They would begin working at the bowling alley when they were 12 to 14 years old, starting out by earning seven cents per line and, if they worked well, getting a raise to 10 cents per line.
"With child labor laws like they are, you'd never be able to have a job like that today," said Jack Hinds
Ron Linden, Gene Young, Roger Linden, Don Price, Gene Holbrook and Jack Hinds are sitting in the offices of Smith Brothers attorneys and reminiscing about the Lexington Bowling Alley.
Paul and Augusta Burnett opened the bowling alley around 1949. As it happens, Smith Brothers was above the city's bakery. One night the threat of a fire in downtown Lexington forced the Smith family to pack up the office's legal records and move them safely off-site.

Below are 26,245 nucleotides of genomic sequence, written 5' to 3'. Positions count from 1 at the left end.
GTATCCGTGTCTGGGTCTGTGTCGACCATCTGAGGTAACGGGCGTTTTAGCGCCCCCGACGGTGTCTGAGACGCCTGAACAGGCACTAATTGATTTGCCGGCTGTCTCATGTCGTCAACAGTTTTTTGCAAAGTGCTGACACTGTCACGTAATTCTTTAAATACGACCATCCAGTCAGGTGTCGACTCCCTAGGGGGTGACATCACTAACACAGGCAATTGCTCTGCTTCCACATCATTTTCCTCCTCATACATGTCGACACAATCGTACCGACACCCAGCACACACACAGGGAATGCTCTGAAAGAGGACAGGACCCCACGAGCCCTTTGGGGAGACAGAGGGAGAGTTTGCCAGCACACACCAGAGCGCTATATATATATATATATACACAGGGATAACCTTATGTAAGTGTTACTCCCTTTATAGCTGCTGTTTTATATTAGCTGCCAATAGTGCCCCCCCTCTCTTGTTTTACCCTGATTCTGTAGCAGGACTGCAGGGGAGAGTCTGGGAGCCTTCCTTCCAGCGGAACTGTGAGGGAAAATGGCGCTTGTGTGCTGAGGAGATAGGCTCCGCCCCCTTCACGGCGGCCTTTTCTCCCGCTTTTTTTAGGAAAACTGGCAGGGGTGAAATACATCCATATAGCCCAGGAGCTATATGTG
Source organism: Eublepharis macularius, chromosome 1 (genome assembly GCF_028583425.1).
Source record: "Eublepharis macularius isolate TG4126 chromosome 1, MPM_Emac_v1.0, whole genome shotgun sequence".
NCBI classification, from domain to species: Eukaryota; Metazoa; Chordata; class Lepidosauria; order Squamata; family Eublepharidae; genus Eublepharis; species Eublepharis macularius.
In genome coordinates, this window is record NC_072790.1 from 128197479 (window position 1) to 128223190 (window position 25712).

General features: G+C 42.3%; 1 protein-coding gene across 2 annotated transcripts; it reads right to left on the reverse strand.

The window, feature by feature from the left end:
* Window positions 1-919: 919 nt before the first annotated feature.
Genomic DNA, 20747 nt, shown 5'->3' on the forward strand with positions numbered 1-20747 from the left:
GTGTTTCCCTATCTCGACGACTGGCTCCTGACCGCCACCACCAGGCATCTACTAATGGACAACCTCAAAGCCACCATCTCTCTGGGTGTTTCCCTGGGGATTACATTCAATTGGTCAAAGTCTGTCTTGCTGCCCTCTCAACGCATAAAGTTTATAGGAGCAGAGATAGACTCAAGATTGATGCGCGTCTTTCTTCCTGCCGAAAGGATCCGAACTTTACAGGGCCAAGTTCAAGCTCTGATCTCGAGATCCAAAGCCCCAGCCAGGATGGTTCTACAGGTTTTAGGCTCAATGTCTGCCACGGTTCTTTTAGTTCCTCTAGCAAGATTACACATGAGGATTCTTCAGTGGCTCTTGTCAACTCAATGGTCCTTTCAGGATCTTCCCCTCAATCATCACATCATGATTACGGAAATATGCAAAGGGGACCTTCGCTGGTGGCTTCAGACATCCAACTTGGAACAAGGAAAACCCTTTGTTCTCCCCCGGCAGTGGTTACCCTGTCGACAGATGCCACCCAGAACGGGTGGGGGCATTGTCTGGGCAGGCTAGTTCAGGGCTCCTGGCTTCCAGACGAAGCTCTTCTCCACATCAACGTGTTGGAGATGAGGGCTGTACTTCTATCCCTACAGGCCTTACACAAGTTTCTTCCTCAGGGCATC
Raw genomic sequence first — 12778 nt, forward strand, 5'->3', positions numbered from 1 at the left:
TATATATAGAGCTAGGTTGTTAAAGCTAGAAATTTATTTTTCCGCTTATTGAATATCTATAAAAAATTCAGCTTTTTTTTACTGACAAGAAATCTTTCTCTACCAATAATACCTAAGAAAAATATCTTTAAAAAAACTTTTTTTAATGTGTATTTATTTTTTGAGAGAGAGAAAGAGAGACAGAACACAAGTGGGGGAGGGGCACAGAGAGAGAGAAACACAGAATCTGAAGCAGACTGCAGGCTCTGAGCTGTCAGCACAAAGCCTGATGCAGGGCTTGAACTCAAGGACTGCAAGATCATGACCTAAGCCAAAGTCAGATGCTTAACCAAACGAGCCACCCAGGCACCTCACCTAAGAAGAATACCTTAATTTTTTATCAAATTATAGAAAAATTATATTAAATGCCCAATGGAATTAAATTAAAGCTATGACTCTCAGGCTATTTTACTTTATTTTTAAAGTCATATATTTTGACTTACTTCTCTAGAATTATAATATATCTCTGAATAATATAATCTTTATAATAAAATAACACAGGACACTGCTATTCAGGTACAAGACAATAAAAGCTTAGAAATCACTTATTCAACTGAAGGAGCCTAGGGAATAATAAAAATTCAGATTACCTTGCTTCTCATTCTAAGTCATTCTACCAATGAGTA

The task involved hauling several dozens of boxes down a flight of steep stairs. After the threat of the fire had passed, Smith's father looked at the job of carrying those boxes back up the stairs and decided it was time to expand.
The building housing the current law office, as well as the bowling alley, was constructed.
Back in the day, customers paid 25 cents per line to bowl, including shoes.
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